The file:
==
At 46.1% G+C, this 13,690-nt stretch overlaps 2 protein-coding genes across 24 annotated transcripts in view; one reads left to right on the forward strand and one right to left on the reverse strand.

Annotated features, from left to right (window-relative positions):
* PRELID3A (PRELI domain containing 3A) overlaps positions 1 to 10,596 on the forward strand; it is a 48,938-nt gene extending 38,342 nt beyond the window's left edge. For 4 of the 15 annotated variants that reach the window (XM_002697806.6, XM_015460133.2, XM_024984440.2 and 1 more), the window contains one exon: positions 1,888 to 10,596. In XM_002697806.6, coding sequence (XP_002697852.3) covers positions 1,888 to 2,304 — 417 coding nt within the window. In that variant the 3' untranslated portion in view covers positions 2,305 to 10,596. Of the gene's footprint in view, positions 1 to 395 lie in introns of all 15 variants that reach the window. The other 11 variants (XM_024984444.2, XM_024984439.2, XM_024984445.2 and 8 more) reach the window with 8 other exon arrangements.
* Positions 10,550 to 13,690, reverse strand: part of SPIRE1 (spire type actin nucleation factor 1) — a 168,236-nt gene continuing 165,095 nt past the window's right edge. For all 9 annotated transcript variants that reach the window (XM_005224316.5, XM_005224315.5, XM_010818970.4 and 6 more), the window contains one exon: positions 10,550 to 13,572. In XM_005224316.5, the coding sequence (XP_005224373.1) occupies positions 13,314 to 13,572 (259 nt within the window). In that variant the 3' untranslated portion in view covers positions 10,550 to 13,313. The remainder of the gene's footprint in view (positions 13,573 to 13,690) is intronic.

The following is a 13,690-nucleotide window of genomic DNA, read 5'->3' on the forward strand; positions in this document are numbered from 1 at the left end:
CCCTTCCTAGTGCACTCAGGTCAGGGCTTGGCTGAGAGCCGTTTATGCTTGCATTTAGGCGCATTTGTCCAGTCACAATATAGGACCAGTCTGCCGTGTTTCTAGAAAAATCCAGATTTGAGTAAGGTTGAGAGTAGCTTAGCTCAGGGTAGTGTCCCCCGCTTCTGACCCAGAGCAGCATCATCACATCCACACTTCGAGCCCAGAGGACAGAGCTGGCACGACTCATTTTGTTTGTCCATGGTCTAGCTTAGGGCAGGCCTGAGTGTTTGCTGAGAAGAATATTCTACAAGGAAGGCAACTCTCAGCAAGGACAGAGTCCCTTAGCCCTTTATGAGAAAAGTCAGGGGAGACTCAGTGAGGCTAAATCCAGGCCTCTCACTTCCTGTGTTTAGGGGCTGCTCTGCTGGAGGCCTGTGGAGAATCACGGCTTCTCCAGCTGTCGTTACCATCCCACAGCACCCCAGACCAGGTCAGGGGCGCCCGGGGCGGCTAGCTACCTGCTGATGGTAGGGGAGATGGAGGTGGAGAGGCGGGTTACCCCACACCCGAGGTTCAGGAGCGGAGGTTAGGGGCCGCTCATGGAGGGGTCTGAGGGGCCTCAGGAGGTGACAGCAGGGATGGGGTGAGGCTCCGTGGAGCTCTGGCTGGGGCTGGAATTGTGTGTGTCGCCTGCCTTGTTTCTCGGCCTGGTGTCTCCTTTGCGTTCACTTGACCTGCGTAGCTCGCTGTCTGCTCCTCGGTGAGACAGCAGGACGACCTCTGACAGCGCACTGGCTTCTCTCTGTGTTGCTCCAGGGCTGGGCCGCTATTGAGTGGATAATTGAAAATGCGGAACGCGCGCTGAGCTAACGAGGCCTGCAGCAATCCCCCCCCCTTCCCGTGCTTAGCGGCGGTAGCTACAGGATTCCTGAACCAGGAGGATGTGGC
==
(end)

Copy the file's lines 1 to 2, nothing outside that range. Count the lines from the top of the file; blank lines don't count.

At 46.1% G+C, this 13,690-nt stretch overlaps 2 protein-coding genes across 24 annotated transcripts in view; one reads left to right on the forward strand and one right to left on the reverse strand.

Annotated features, from left to right (window-relative positions):